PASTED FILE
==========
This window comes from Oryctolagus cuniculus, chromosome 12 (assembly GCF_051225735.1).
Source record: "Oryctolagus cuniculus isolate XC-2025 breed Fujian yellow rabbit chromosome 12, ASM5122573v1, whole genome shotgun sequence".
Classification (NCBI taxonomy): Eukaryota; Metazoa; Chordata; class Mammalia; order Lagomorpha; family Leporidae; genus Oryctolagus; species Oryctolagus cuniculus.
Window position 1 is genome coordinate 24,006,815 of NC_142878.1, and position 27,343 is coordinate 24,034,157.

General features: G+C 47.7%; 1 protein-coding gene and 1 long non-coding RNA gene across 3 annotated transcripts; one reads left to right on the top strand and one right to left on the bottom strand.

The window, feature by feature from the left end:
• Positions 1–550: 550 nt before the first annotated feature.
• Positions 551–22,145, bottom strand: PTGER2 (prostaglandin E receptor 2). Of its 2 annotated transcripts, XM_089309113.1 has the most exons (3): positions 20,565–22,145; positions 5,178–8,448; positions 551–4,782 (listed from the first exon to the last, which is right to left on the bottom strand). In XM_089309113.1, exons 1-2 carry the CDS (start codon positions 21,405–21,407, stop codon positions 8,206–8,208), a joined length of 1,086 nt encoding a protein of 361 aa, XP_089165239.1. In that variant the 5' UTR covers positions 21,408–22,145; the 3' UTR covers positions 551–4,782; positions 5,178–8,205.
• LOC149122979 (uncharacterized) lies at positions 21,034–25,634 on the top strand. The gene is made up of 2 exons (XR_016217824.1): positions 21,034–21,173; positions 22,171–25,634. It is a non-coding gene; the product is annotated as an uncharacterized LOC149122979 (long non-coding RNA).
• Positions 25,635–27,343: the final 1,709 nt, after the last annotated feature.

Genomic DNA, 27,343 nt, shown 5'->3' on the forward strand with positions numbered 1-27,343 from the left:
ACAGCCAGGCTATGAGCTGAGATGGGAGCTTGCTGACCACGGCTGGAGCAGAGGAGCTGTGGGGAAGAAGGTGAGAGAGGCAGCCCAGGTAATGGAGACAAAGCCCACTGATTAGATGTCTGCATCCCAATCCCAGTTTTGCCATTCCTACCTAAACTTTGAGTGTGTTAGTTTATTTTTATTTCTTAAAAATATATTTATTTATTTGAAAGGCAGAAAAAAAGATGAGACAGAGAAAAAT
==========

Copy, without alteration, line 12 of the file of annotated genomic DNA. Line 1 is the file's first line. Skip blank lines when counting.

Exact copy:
ACAGCCAGGCTATGAGCTGAGATGGGAGCTTGCTGACCACGGCTGGAGCAGAGGAGCTGTGGGGAAGAAGGTGAGAGAGGCAGCCCAGGTAATGGAGACAAAGCCCACTGATTAGATGTCTGCATCCCAATCCCAGTTTTGCCATTCCTACCTAAACTTTGAGTGTGTTAGTTTATTTTTATTTCTTAAAAATATATTTATTTATTTGAAAGGCAGAAAAAAAGATGAGACAGAGAAAAAT